In a couple of weeks, parents will be sending their teenagers (or young adults) off to college for the very first time. Some will be living on campus and away from home for the first time. Today, I have a guest poster, Audra Barrick, from Rediscovering Domesticity, who is going to share some great financial tips for parents to arm their college bound students with.
As parents, we keep hearing how we need to make sure our children know things earlier and earlier. How they should know how to read before kindergarten. How they should know the birds and the bees before third grade. How they should be able to do their laundry by age 12.
While these may be great goals, it can be overwhelming for us parents to keep up with what all our children should know and when. Thankfully, our children won't be "ruined" if we don't meet every said goal.
I present you today with five things teenagers should know before going to college. The earlier these concepts are introduced, the better, but even if you already have teens in college, they can benefit! It's never too late to start saving money.
- Balance a Checkbook. Ideally, teens should learn how to balance a checkbook around age 16. To best prepare your teen to be responsible with money, help him open a checking and savings account, set a plan together regarding the use of the money, and give him the responsibility of making the deposits (hopefully of money he has earned on his own) and withdrawals. Help him learn that money is not endless. Don't be afraid to let him make mistakes - mistakes will help him learn! If he runs out of money, let him experience the reality of life without money (within reason - still feed him!). In addition to recording all checks written, make sure your teen makes a habit of recording all ATM and debit transactions. There is no easier way to become overdrawn than by not keeping track of all the outgoing money. Trust me. I've done it. It's not fun!
- The Reality of Credit Cards. It is a myth that credit cards are needed to build good credit. Sure, some lenders seem to require this history, but many can be convinced to overlook it if the applicant can demonstrate a history of paying regular bills on time or early every month. If your teen will have a credit card, make sure he knows how the interest works, that he needs to pay off the balance each month (or at least pay significantly more than the minimum balance), and that missing payments has serious consequences. Help him understand that there will be credit card "vultures" all over campus offering easy credit at every turn for a free hat or a free pizza just for signing up. Each sign-up will put a ding in his credit and cause him to have higher interest rates for years to come.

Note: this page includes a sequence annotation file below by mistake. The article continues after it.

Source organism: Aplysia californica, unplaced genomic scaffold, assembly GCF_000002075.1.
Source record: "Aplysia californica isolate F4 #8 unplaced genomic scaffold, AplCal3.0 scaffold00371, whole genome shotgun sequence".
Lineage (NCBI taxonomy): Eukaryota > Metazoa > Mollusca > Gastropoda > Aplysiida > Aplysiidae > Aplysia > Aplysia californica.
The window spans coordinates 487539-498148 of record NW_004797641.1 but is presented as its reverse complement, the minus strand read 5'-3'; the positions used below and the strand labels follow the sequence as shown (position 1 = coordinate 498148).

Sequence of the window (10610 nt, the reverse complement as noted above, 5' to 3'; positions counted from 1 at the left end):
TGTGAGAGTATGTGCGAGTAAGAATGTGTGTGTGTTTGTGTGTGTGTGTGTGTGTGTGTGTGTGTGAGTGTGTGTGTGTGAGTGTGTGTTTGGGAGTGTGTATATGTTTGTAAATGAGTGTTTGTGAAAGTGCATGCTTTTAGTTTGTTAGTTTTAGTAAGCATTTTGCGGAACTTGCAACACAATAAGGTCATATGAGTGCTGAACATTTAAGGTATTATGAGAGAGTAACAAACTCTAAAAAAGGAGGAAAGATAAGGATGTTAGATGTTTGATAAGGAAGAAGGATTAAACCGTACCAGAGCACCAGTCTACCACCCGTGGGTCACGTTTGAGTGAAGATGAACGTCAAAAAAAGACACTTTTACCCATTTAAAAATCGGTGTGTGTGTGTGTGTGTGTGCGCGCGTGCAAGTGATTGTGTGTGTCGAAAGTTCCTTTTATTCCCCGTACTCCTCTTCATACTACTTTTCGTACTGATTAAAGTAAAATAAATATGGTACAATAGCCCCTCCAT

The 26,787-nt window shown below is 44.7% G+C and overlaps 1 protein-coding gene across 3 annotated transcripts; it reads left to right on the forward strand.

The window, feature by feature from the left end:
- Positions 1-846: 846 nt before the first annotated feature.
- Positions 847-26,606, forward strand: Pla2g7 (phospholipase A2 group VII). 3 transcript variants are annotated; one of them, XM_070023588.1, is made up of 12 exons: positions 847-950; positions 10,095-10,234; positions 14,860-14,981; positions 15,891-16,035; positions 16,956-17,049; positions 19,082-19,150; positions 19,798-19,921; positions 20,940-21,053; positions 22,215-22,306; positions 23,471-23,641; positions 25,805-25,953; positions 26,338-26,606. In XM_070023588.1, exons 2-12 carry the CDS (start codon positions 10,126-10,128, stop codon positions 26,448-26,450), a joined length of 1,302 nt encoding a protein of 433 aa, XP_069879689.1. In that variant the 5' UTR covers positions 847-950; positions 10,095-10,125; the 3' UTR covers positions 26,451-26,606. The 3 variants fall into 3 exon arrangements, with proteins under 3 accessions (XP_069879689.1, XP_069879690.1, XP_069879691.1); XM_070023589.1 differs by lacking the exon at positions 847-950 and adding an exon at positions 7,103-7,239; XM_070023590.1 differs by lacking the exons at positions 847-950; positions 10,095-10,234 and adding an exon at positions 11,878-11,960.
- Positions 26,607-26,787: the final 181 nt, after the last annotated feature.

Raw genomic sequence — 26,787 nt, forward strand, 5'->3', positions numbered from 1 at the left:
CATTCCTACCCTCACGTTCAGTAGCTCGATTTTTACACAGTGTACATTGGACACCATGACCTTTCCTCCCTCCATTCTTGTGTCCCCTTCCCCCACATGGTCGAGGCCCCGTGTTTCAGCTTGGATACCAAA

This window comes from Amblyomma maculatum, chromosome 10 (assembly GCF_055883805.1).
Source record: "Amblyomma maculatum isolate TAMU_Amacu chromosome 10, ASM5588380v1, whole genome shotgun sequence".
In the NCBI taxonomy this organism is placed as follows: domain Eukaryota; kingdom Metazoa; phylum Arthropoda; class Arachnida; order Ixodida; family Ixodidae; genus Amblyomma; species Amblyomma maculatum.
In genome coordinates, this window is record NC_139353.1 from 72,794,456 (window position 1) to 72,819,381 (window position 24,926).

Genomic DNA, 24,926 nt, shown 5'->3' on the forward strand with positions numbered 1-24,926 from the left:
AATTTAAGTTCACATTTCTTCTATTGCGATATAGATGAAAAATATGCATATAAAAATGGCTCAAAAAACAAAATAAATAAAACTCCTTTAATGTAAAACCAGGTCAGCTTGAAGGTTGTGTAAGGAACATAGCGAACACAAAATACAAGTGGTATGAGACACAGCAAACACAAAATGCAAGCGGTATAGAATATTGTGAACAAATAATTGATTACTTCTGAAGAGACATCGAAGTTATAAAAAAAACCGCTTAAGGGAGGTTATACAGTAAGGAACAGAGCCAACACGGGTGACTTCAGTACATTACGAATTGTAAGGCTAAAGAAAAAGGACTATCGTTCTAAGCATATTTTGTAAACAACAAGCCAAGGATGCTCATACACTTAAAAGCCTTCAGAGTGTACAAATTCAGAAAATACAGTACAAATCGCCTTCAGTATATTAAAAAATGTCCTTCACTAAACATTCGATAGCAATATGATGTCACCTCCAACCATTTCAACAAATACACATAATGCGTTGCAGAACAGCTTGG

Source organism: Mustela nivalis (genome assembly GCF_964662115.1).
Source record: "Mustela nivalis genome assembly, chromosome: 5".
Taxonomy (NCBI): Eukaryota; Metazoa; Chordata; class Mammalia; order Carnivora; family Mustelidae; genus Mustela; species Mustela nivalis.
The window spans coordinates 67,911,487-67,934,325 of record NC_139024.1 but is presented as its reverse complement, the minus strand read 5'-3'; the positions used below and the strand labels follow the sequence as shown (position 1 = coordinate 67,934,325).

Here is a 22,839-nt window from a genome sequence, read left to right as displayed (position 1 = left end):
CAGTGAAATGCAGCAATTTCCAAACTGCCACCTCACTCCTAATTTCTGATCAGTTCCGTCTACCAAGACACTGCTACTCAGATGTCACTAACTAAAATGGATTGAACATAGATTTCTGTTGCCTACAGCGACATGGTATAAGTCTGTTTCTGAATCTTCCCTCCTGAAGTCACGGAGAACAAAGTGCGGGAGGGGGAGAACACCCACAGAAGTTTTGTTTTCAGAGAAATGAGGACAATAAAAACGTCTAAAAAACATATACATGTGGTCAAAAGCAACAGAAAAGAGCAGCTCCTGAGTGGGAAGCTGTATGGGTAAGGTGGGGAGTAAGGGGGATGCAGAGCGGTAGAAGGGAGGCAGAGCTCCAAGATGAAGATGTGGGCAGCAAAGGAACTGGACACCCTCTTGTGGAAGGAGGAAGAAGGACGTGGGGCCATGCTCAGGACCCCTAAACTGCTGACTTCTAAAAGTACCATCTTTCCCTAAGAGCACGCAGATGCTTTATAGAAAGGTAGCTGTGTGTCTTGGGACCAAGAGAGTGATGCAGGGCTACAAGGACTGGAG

- Stick to a Spending Plan. Spending Plan is also known as a Budget, but without all the negative connotations. One crucial skill developed during the college years is the skill of planning and organizing for the future. Students learn to plan for upcoming projects, for homework, and for final exams. How helpful would it be for our children to learn to plan for upcoming expenditures? Give every dollar a name and a job before the paycheck comes in. As a bonus - learning to stick to a spending plan helps our teens learn responsibility and delayed gratification in many other areas as well!
- Live on less than you make (or less than you have). It is good for teens to learn the key to financial success early - live on less than you make. Have an eye to the future. My first year in college, I was so excited to have more than $1000 in my checking account. That was more than I had ever had before. I was certain that would last me all four years! (Ha Ha!) Thanks to a desire to not eat off my meal plan that was already paid for, I decimated that account in just one semester. Those little things really add up - pizza, clothes, pizza, oh - and did I say pizza?
- Set some money aside. School loans allow up to six months after graduation to begin repayment (check your specific loan for details) and when that repayment date comes, it can be quite a shock. Teach your teen to get into the habit of setting aside 10% and not touching it except in an emergency (which doesn't mean that cute pair of shoes). My favorite rule of thumb is to set aside 10% for saving, 10% for giving, and the rest for spending.
It can be overwhelming to our children to be out on their own for the first time. Arm them with practice ahead of time; arm them with your family values; arm them with your love. Sure, they'll make mistakes, but they will fare much better than their peers who did not have practice ahead of time!